RBI Deputy Governor Subir Gokarn says credit-deposit growth mismatch for a longer period could put pressure on liquidity. He speaks to Parnika Sokhi and Abhijit Lele after the first quarter review of the monetary policy. Edited excerpts:
Why is deposit growth not picking up, even though interest rates are attractive?
There is a concern that deposit growth has significantly been slower than credit growth for a prolonged period of time. This was one of the issues we discussed with bankers today. We haven’t got a fix on it yet. Some people argue it is because of the real rate of return on deposits turning negative; there is a fiscal asymmetry between bank deposits and other instruments. But the long-term issue is that, ultimately, both credit growth and deposit growth have to be in line with each other. When that gap widens, we have liquidity pressures and we have been dealing with that from late 2010. While we can deal with short-term liquidity pressures, long-term issues remain. We may give a projection in the next quarter’s review.
The banking sector continued to see slippages in the first quarter. Will the concerns on asset quality increase?
A part of this slippage is due to macro conditions and a reflection of the business cycle. So, if growth is going to slow, it will have a bearing on asset quality. A part of it is sector-specific, like power, steel, textile and aviation. As the sector-specific issues get resolved, some of these problems will go away.
You have rolled back some of the forex restrictions today. Why?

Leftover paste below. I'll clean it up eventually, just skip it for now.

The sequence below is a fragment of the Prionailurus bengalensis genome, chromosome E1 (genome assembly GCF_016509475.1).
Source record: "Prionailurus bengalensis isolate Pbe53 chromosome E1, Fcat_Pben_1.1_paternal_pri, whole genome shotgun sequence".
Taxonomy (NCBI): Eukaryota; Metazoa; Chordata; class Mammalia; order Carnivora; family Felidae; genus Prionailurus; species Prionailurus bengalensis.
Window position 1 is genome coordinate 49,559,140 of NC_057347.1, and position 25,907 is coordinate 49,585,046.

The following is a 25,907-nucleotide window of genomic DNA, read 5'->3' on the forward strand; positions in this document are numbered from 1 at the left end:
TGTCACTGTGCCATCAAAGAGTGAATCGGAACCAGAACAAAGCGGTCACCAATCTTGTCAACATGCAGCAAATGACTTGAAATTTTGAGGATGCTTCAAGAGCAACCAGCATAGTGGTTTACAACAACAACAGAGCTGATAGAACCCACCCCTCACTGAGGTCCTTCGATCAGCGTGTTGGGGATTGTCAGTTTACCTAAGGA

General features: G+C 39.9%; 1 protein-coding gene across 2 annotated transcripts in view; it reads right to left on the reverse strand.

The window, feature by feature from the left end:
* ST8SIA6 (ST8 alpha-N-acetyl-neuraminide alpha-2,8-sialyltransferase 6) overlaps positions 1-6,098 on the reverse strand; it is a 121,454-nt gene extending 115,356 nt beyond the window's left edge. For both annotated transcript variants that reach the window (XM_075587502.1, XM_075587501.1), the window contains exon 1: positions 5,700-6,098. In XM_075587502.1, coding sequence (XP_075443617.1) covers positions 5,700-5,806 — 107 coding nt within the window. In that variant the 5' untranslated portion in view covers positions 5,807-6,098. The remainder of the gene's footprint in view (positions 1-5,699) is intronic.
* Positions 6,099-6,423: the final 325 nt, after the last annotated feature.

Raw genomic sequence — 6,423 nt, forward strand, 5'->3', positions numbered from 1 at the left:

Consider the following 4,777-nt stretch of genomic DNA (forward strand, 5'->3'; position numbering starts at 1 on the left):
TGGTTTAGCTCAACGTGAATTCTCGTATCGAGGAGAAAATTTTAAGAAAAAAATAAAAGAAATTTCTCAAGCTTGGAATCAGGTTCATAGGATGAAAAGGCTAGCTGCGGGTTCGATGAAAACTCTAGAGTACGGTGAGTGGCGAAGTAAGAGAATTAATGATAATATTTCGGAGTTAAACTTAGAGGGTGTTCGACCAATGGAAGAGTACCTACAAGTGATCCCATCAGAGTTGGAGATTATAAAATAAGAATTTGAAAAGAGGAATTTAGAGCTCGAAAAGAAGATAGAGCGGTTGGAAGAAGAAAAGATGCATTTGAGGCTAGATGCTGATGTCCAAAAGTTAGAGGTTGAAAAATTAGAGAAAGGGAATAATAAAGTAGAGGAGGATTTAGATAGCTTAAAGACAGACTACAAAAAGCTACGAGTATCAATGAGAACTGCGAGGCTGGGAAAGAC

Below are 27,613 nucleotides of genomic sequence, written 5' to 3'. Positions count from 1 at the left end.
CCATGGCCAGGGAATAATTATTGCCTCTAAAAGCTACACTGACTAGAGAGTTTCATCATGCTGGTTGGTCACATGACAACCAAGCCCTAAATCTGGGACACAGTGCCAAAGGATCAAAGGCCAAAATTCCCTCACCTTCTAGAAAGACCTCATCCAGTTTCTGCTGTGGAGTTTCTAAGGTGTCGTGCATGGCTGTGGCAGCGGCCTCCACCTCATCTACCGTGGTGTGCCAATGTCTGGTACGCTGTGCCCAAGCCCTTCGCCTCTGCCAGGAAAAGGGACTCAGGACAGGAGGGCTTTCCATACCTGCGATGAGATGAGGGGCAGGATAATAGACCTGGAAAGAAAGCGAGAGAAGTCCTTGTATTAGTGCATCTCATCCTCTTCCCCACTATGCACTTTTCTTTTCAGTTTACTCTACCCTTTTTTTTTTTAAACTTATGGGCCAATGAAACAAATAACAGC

The broad context is that market players saw some of our actions from November as regressive. These were generally a rollback of an otherwise general direction of liberalisation, of creating more space for market participants. We were in constant dialogue with stakeholders on whether these were making a positive difference or they were imposing more pain. In response to some of the feedback that we got as early as December, we made some changes. Since then, some degree of stability has returned to the market. We thought we could use this opportunity to fine-tune some of those restrictions to bring back more space for market participants.
Is the exchange rate stable now?
The rupee volatility has started showing signs of coming down. We felt at this point, opening up some of these restrictions could actually contribute to more effective management and containment of volatility. If you take the pattern that we have seen in the last month or so, the range of parameters on volatility suggests that some stability has come.
Has India’s vulnerability to the Euro zone crisis grown?
I think we have to look at vulnerability from the perspective of long-term integration of the Indian economy into the global economy. By that yardstick, we have integrated very rapidly. Our gross international transactions — if you take balance of payments — are more than 110-120 per cent of GDP, if you add both sides. This would suggest that anything is happening globally is going to impact us.